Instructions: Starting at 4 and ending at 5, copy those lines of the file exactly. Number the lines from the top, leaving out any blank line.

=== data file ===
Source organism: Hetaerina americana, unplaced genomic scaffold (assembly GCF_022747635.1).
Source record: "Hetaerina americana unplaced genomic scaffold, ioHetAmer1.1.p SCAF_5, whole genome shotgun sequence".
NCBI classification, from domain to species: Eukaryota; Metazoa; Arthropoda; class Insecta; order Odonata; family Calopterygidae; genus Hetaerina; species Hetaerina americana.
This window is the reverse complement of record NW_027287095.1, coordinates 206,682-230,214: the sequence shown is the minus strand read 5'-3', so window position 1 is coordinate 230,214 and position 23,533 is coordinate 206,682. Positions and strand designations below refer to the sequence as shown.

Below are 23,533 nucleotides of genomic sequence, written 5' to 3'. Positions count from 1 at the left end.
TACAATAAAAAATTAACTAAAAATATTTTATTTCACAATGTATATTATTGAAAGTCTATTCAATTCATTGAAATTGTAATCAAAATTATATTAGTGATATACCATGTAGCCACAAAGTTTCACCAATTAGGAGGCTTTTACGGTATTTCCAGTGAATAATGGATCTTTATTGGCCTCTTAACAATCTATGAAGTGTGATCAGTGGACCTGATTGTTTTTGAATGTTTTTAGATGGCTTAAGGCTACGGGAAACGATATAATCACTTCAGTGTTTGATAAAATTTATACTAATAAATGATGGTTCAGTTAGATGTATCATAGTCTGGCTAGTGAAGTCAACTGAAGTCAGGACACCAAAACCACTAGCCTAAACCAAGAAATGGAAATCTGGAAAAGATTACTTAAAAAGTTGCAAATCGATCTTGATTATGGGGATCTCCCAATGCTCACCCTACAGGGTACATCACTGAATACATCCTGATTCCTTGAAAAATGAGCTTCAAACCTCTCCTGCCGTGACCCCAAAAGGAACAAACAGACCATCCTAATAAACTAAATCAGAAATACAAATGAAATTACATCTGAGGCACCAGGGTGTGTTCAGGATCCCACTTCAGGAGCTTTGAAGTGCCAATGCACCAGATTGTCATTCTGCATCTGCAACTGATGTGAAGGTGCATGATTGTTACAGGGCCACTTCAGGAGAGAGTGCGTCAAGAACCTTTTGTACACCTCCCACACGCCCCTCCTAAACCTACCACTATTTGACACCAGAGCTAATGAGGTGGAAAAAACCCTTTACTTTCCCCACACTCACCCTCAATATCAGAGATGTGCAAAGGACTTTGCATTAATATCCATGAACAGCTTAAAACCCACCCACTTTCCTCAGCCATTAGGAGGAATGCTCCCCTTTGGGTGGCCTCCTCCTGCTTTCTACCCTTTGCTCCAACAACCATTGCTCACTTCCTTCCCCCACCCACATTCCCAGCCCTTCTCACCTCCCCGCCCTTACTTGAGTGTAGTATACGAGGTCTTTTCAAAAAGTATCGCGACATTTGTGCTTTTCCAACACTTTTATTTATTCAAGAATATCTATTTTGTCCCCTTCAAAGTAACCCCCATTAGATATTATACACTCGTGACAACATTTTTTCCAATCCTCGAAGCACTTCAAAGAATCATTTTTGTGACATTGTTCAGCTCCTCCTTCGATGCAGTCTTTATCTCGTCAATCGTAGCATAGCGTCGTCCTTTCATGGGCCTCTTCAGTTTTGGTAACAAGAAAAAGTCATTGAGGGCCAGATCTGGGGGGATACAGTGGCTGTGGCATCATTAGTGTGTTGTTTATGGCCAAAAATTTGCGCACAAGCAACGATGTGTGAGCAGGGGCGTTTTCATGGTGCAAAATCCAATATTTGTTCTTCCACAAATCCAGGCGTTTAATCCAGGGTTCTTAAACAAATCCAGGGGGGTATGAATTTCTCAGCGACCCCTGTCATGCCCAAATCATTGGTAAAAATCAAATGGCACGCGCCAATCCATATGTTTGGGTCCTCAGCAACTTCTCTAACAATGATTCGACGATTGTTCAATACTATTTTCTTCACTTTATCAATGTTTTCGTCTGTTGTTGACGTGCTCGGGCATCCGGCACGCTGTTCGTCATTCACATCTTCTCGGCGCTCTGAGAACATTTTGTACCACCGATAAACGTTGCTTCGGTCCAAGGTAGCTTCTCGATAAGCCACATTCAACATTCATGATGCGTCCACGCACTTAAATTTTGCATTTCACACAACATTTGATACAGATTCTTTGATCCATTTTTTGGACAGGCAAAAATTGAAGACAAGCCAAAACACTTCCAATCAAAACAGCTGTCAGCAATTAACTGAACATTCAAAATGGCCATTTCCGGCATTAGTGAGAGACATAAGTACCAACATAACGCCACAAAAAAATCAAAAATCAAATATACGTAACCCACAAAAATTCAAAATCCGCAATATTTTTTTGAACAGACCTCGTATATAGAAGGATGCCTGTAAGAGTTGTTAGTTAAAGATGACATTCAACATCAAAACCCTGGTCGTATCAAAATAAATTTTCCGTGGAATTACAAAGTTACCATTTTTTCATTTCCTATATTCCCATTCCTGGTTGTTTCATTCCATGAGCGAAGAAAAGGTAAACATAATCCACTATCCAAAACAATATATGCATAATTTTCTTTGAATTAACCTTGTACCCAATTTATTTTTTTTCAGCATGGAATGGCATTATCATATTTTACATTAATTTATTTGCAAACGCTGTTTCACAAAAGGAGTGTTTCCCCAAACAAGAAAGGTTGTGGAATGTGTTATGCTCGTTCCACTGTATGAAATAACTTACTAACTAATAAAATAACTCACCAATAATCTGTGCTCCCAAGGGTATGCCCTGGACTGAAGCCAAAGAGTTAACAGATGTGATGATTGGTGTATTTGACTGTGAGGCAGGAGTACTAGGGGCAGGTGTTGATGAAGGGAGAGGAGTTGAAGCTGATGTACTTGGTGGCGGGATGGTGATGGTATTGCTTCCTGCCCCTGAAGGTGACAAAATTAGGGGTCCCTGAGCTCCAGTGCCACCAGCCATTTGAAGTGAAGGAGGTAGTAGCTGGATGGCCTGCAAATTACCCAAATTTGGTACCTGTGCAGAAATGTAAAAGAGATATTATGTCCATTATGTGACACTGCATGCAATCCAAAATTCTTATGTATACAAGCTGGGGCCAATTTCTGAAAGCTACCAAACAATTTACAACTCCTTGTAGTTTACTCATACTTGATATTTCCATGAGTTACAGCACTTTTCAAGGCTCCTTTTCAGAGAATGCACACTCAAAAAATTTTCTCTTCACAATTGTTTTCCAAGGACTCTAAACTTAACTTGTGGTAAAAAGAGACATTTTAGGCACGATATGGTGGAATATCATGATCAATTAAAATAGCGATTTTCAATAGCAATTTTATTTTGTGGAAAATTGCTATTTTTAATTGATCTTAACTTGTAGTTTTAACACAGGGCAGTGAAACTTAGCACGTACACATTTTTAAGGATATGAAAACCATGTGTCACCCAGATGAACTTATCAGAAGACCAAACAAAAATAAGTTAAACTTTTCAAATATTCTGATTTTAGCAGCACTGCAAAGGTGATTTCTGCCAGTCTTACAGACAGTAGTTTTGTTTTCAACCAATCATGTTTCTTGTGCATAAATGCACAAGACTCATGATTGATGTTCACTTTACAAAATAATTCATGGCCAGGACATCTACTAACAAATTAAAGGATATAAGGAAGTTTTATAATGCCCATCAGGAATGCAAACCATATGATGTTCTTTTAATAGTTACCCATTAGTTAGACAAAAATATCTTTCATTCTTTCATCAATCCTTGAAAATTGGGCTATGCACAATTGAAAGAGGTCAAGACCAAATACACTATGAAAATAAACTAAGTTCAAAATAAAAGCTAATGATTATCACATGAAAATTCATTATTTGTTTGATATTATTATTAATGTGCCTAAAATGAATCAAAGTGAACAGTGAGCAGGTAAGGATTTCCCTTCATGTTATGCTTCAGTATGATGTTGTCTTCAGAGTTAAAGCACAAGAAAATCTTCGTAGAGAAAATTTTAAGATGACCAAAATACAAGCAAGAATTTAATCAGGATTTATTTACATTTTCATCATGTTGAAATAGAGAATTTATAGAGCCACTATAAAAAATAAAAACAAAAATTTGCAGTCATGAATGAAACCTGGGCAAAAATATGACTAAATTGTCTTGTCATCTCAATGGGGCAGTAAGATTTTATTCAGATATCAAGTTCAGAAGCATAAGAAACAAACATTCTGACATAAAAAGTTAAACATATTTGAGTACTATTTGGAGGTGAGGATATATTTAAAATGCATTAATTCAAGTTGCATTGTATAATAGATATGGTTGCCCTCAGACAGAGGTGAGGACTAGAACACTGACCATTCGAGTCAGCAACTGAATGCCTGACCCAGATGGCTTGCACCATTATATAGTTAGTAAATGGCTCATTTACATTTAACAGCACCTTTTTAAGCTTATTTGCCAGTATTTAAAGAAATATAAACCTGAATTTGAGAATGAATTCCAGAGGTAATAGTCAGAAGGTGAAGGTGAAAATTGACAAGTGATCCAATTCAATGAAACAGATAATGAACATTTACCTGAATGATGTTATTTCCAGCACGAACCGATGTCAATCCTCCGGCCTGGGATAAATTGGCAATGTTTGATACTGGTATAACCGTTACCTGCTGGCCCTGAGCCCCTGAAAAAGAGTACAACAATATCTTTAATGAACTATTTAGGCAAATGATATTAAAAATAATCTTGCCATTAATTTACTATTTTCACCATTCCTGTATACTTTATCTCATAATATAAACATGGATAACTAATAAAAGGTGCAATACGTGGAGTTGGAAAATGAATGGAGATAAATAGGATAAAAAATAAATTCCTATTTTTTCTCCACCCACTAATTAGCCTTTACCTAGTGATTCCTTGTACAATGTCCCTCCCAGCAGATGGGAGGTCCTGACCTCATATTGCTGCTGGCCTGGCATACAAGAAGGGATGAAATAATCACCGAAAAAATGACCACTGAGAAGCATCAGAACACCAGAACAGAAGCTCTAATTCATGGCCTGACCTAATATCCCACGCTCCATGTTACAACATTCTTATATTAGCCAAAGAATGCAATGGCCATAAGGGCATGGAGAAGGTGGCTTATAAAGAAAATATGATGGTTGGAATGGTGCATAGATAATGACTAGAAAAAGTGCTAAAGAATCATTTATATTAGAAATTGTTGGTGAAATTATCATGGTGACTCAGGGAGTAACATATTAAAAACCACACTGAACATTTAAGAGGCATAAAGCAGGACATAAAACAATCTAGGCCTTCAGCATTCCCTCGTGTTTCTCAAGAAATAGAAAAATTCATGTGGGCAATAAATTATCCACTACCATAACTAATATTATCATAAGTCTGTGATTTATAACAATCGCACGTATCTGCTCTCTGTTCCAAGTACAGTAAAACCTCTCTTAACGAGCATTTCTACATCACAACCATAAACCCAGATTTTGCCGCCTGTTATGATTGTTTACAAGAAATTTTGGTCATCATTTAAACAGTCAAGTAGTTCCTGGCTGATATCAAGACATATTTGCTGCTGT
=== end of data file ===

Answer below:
This window is the reverse complement of record NW_027287095.1, coordinates 206,682-230,214: the sequence shown is the minus strand read 5'-3', so window position 1 is coordinate 230,214 and position 23,533 is coordinate 206,682. Positions and strand designations below refer to the sequence as shown.

Below are 23,533 nucleotides of genomic sequence, written 5' to 3'. Positions count from 1 at the left end.